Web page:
The current system also allows "known human traffickers" to use work and fiance visas to bring victims into the country, the report said
A cross is seen on the floor during an anti-deportation protest outside the White House in Washington, February 23, 2016. REUTERS/Carlos Barria,
15 of March 2016 14:08:10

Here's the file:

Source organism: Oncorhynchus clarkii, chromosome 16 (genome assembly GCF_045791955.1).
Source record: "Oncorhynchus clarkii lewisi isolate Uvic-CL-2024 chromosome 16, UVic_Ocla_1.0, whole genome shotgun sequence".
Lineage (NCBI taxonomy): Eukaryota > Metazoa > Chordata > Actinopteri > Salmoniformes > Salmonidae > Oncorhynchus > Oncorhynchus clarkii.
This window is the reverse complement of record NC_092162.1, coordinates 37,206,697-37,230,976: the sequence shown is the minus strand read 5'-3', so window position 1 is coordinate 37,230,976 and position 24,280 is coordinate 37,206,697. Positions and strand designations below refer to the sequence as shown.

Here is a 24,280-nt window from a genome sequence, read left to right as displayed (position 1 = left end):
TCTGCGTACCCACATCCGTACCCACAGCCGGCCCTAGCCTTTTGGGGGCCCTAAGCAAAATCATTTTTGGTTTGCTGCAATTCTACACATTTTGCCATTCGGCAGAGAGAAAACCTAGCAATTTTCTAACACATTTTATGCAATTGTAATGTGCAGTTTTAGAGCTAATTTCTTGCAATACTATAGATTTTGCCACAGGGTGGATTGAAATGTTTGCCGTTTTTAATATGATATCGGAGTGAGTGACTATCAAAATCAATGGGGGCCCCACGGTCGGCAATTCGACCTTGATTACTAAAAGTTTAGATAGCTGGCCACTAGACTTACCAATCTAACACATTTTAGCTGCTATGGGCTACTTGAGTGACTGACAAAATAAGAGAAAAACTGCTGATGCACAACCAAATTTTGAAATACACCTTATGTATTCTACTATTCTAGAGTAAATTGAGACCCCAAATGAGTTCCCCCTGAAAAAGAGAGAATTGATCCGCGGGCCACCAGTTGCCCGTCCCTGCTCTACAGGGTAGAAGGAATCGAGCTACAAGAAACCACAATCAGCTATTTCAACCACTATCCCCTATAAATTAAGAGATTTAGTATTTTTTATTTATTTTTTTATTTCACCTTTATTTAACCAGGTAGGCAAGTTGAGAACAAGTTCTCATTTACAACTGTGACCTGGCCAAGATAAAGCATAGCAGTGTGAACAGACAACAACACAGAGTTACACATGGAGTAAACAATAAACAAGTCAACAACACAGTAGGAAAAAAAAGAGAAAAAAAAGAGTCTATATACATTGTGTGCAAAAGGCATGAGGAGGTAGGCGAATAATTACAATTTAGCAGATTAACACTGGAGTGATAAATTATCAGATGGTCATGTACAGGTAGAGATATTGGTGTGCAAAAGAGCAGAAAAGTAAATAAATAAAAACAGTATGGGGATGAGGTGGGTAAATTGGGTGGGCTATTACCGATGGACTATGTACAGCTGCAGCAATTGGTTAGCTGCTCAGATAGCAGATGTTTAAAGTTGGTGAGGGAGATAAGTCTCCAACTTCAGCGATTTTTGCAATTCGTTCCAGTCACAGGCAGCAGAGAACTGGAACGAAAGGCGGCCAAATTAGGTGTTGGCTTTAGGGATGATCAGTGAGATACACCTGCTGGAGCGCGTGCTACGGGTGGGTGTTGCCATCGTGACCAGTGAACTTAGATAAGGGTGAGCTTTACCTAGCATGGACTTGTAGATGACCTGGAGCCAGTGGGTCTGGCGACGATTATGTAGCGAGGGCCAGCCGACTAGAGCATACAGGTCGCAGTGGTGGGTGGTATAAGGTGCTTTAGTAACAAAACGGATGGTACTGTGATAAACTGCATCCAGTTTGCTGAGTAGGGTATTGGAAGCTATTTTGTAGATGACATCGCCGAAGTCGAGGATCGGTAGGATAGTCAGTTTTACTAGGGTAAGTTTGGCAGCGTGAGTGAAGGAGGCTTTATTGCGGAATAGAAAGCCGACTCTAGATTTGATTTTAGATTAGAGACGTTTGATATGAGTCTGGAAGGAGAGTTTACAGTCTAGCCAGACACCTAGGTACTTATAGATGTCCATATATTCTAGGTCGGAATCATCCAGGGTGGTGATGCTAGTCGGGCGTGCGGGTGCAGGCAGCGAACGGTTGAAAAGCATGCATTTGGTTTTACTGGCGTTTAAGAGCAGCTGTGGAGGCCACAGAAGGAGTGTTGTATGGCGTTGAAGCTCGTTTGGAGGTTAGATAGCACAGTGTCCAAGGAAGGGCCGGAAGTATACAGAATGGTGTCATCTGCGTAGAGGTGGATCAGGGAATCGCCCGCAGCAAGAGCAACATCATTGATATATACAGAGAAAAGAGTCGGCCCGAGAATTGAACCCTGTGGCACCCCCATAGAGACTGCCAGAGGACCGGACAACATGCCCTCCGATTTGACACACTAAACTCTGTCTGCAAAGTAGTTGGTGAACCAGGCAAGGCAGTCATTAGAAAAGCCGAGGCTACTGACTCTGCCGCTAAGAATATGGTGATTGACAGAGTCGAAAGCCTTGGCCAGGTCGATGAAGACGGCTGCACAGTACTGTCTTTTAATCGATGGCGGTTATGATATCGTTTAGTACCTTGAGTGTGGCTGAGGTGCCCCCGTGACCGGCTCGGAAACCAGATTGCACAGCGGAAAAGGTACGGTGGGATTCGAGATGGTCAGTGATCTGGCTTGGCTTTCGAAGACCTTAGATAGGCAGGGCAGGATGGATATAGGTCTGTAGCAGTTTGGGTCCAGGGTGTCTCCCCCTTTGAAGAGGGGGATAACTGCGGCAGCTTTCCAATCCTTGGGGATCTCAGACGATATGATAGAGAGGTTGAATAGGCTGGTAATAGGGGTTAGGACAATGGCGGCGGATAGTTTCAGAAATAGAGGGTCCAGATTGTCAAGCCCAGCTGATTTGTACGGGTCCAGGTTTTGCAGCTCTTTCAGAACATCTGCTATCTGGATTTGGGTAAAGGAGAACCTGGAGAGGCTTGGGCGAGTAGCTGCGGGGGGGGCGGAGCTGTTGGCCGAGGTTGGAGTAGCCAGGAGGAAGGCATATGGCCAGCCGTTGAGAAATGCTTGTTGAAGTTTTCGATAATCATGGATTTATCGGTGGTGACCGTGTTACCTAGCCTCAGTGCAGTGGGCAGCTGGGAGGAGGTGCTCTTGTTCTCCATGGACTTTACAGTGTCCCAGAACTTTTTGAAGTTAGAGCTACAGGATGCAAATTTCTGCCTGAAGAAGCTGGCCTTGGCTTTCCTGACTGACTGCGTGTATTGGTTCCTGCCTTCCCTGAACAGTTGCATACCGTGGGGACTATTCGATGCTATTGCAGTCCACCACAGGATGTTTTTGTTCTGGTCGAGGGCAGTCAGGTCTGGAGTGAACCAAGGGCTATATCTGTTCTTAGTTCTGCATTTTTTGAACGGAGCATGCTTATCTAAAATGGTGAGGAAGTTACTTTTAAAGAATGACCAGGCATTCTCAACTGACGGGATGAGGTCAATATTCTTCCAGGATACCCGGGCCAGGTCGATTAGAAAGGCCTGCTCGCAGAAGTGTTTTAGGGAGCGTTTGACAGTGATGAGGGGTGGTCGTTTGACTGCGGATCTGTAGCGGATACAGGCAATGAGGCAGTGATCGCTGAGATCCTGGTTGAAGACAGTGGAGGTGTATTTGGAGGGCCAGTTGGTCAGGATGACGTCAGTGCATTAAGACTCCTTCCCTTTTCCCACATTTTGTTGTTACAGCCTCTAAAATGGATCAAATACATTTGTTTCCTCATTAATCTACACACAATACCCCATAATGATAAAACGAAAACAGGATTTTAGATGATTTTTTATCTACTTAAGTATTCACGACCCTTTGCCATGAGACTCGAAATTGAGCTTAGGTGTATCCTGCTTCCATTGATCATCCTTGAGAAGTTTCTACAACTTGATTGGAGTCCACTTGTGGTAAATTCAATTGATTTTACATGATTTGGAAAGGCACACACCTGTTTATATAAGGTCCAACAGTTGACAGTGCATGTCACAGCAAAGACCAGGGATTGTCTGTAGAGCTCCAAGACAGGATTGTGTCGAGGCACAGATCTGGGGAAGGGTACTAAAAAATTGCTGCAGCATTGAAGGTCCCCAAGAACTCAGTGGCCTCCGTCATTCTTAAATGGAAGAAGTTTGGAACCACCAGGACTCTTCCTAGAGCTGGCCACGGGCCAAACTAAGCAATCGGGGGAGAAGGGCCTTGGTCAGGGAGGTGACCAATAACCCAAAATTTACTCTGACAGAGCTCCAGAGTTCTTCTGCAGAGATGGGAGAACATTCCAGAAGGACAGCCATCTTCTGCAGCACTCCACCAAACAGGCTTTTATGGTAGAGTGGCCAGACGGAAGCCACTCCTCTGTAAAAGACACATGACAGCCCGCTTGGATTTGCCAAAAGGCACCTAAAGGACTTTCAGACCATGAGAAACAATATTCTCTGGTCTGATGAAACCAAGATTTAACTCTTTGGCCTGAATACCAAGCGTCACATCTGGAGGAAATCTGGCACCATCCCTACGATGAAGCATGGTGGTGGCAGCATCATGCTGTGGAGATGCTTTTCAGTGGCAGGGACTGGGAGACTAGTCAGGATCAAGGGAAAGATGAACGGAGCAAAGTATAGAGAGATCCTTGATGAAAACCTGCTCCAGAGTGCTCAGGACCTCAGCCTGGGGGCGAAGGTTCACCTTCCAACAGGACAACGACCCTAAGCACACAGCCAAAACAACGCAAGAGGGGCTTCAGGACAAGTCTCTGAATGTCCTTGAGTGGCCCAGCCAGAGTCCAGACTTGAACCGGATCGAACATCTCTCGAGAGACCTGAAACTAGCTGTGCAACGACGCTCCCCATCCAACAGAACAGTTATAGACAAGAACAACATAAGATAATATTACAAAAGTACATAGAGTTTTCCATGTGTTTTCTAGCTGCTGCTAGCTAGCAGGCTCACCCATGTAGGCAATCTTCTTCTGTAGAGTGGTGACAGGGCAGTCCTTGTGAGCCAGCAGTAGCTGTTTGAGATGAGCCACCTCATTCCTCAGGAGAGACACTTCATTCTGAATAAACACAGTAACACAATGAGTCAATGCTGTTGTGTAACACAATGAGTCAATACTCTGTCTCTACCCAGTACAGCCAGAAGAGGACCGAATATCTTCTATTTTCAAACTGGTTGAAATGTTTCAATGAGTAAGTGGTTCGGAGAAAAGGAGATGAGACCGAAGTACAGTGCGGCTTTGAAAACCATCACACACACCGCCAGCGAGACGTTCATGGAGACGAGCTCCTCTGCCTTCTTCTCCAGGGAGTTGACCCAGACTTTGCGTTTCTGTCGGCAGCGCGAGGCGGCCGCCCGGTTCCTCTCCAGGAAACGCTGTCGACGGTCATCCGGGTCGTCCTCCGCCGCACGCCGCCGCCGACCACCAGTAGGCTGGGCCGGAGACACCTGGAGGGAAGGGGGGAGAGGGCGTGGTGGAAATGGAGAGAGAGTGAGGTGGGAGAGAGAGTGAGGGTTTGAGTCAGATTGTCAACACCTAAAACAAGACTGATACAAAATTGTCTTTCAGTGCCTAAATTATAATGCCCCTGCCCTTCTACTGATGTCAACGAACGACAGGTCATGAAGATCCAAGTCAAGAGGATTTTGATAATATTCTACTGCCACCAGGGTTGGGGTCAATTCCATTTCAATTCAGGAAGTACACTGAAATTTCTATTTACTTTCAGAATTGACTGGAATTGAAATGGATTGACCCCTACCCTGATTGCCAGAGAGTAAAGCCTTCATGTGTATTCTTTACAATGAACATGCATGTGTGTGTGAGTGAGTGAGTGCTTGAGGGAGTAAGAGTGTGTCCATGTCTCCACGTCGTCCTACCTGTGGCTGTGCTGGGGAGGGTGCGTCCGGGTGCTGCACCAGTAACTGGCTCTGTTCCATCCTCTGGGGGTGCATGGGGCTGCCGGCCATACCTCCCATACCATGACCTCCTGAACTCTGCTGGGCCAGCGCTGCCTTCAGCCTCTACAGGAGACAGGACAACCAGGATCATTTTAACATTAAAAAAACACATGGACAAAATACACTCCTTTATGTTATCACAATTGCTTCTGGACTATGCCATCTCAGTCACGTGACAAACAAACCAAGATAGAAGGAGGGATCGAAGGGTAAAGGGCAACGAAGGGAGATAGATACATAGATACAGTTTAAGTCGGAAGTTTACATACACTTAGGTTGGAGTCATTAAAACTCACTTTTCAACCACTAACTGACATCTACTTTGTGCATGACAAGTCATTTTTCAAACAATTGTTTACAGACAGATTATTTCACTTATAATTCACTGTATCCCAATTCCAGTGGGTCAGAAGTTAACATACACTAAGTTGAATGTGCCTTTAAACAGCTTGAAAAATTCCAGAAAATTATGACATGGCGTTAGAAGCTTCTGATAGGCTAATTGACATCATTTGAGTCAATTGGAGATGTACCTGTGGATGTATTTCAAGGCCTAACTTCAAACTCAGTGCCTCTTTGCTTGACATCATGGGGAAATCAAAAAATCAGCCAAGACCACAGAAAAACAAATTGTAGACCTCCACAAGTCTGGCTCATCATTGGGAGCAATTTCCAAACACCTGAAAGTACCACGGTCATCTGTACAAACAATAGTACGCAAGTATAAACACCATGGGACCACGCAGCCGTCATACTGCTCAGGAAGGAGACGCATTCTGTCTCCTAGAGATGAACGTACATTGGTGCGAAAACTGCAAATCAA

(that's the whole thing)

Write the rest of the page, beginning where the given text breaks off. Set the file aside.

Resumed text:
[caption id="attachment_6320" align="alignright" width="300"] Cuban migrants are escorted by a police officer after arriving by plane from Panama to Ciudad Juarez, at the Mexican border crossing with El Paso, Texas, February 23, 2016. Photo: Reuters/Jose Luis Gonzalez[/caption]WASHINGTON — U.S. immigration authorities' lack of progress in automating their systems is compromising border security, making it more difficult to process people seeking to get into the country, a report said on Tuesday."We may be admitting individuals who wish to do us harm, or who do not meet the requirements for a visa," John Roth, the Inspector General for the Department of Homeland Security, told a Senate Homeland Security Committee hearing.The report from Roth's office, released on Tuesday, said immigration officials expect it will take $1 billion and another three years, 11 years into the effort, to move from a paper-based system to automated benefit processing.U.S. lawmakers have been calling for a tighter visa system since the November Paris attacks and December San Bernardino shootings. In Paris, some of the militants were Europeans radicalized after visiting Syria, and a California attacker had been admitted on a fiance visa.They want to ensure that potential militants cannot enter the United States under programs, such as the "visa waiver" granted citizens of most western countries.[caption id="attachment_6324" align="aligncenter" width="1024"] Passengers are reflected in glass as they line up to go through a security checkpoint under the atrium of the domestic passenger terminal at Hartsfield-Jackson Atlanta International Airport on Thursday, March 10, 2016, in Atlanta. Photo: AP/David Goldman[/caption]Roth told the Senate Homeland Security Committee that workers processing millions of applications for immigrant benefits work with a system "more suited to an office environment from 1950 rather than 2016."He said some green cards and other immigration documents had been mailed to wrong addresses, or printed with incorrect names, which meant they could have fallen into the wrong hands.The poor quality of electronic data that is kept makes it more difficult to engage in data matching, to root out fraud and identify security risks, Roth said.Shipping, storing and handling over 20 million immigrant files costs more than $300 million a year, he added.The report also said the EB-5 visa program, which admits investors who spend $500,000 or $1 million in the United States, depending on the area, may not be subject to close enough scrutiny to ensure Americans' safety.The current system also allows "known human traffickers" to use work and fiance visas to bring victims into the country, the report said.Republican Senator Ron Johnson, the committee's chairman, said the modernization was too slow and expensive. "It should not take years and years and billions and billions of dollars," he said.